Elementary A Sherlock Holmes Adventure by Brian Helgeland By Mike White. The fusion of fact and literary fiction has resulted in a wide array of amalgamations that range from the successful to dismal failures...

The fusion of fact and literary fiction has resulted in a wide array of amalgamations that range from the successful to dismal failures. One of the most alluring historical figures to be cast in a fictional arena, Jack the Ripper, has been dissected, caught, captured, and killed hundreds of times over in novels, comics, and on screen. The Ripper’s turn-of-the-century contemporaries are his usual foes with Sir Arthur Conan Doyle’s Sherlock Holmes proving the most troublesome.

Holmes has "solved" the Ripper case on countless occasions. At the movies, Holmes has squared off against the Ripper in films such as James Hill’s A Study in Terror (1965) and Bob Clark’s Murder By Decree (1979). Screenwriter Brian Helgeland tread similar waters in his unproduced screenplay Elementary. Instead of taking the traditional route, however, Helgeland casts Holmes’s faithful assistant, John Watson, as the main protagonist. Rather than being a revisionist or comedic take on the Holmes/Watson relationship (as done in Thom Eberhardt’s Without a Clue (1988)), Helgeland concentrates on Watson as Holmes is now incapacitated.

Elementary begins in the United States where preeminent crime scene investigator Dr. Watson receives word of his father’s death. With more hesitation than remorse, Watson books passage back to England for his father’s funeral. Upon arrival he visits 221B Baker Street to find his old friend Sherlock Holmes playing Russian roulette, haunted by personal demons and devastated by the cold-blooded murder he committed in order to solve the Ripper case years prior. It doesn’t take long to compound Holmes’s remorse when he learns of another recent death that could only be the Ripper’s handiwork.

Yet, Holmes is peripheral to the tale. His scenes usually entail tiresome turns of agonized brooding and self pity ("It’s too late for me, Watson. There is no redemptive case. What if I make a mistake? What if I kill another innocent? What will my mind do to me then?!"). Watson tries his best to allay his ally’s ailments to no avail. Realizing that Holmes is rather hopeless, Watson doggedly investigates the new Ripper murders with the help of Nancy Wilkes, a photographer and social activist.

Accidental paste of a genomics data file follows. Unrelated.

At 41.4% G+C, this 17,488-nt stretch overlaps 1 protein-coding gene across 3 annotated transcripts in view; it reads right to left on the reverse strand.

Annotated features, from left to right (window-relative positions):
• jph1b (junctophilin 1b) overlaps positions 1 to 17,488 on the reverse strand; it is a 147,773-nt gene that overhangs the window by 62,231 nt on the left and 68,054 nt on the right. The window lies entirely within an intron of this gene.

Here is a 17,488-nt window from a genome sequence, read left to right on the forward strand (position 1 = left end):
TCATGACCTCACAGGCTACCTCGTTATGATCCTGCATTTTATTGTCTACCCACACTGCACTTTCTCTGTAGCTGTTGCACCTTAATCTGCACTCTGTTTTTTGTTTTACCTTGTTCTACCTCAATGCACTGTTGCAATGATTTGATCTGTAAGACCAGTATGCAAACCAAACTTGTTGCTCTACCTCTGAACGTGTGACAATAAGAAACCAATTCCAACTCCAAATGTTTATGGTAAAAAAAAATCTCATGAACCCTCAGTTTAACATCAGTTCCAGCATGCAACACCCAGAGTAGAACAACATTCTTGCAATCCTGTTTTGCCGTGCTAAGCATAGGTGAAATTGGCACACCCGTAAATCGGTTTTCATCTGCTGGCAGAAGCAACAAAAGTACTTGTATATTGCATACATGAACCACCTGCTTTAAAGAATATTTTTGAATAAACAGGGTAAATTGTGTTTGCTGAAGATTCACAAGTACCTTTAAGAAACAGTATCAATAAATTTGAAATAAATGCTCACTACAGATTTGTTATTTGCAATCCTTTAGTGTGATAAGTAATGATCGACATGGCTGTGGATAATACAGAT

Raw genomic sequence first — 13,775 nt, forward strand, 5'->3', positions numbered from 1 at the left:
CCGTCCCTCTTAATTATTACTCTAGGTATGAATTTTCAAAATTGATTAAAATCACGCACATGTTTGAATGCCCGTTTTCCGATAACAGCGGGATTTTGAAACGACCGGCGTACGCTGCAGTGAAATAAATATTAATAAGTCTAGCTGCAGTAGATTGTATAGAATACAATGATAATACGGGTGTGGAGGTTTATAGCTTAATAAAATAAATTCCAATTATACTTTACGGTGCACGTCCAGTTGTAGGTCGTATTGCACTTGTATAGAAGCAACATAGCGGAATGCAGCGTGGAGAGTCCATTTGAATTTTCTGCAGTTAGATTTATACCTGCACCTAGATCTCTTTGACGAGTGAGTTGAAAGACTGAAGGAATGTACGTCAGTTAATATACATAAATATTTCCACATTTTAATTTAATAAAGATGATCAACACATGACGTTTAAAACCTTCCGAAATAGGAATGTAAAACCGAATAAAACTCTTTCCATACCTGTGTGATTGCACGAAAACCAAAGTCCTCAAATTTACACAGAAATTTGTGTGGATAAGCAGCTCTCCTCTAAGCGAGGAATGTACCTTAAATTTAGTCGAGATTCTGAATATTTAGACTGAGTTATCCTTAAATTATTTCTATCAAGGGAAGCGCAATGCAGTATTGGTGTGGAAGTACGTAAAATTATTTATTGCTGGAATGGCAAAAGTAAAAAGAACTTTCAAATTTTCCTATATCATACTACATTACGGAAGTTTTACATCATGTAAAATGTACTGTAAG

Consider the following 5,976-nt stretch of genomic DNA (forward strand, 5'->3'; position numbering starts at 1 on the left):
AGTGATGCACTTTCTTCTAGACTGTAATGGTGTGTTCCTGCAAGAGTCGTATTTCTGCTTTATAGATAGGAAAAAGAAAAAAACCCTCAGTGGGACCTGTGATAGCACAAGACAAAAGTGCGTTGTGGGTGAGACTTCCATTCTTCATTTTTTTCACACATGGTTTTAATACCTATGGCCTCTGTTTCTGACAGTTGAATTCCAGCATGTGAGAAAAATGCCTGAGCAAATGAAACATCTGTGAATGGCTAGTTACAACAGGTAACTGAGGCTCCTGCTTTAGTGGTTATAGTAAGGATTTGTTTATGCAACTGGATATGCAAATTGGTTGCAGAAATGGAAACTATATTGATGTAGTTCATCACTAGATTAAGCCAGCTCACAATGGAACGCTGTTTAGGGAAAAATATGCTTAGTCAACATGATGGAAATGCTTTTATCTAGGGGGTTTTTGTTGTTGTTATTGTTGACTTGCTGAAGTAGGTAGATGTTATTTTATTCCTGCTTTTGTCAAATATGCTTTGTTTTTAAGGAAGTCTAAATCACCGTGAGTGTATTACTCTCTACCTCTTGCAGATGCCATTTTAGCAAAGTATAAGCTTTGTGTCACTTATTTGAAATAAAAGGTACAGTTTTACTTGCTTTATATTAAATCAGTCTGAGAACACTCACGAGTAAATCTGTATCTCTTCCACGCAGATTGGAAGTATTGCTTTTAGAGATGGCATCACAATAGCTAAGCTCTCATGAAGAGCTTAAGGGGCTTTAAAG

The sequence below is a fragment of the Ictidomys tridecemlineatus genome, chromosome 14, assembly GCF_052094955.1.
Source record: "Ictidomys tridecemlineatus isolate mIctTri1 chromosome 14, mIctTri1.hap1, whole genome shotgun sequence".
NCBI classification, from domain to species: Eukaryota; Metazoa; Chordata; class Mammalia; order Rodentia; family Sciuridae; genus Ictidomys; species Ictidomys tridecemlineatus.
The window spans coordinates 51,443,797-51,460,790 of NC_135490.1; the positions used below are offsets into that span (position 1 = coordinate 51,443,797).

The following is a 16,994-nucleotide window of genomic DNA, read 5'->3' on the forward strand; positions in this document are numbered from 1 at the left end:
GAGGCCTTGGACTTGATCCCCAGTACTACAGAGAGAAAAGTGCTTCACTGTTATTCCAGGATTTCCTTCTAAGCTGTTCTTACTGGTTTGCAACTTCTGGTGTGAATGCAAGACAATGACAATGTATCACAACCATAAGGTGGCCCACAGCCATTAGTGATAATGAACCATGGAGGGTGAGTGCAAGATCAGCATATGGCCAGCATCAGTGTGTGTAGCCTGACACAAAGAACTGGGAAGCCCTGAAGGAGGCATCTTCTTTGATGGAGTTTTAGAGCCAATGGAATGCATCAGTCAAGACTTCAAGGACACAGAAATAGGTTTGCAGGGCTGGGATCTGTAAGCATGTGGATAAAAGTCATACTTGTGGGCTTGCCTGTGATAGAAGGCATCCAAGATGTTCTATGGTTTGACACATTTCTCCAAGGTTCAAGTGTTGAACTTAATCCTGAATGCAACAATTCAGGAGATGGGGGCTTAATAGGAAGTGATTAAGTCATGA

The Wilkes-Watson relationship feels forced. It’s apparent from the moment Wilkes enters into the plot that she is fated to be a "damsel in distress" role despite however strong she may appear. Helgeland doesn’t pack any surprises there or in many other aspects of the screenplay. Rather than keeping the audience guessing over the identity of Jack the Ripper, Helgeland casts usual suspect Prince Albert Victor Christian Edward (grandson of Queen Victoria) in that role. The real mystery appears to surround the identity of Professor Moriarty, the Ripper’s apparent master. Helgeland provides a singular red herring only to produce the true Moriarty when the "big reveal" is required on page 101.

Despite the lack of any real surprises, Helgeland’s script still succeeds on several levels. Watson is not the bumbling assistant as he has been portrayed in the past. Helgeland’s Watson is a man torn between countries and cultures. He’s often comparing the differences between his American and British identities and trying to find his footing on British soil. Echoing this are his conflicts with his dead father and Holmes as a father figure. Watson feels abandoned by both. And, moreover, Watson struggles with his determination to uncover the truth of whatever situation he’s in versus a sense of social propriety.

On top of this depth of character, Helgeland manages to make Elementary completely engrossing with his detailed literary descriptions. For example: "We turn north past the Tower of London, cauldron of British history, silent witness to 900 years of the noble and the vile. To the west is the darkened silhouette of the dome of St. Paul’s. But tonight is not a night for God. Tonight God is looking the other way."

As big budget Jack the Ripper tales are a rare breed in Hollywood at the moment with the sales cycle last producing From Hell, it’s unlikely that Elementary will ever make it to the screen. With the parallels between the Ripper case and Caleb Carr’s lauded novel The Alienist, I would love to see Helgeland take over the adaptation of Carr’s work from Philip Kaufman and get that project off the ground.

Back to Issue 14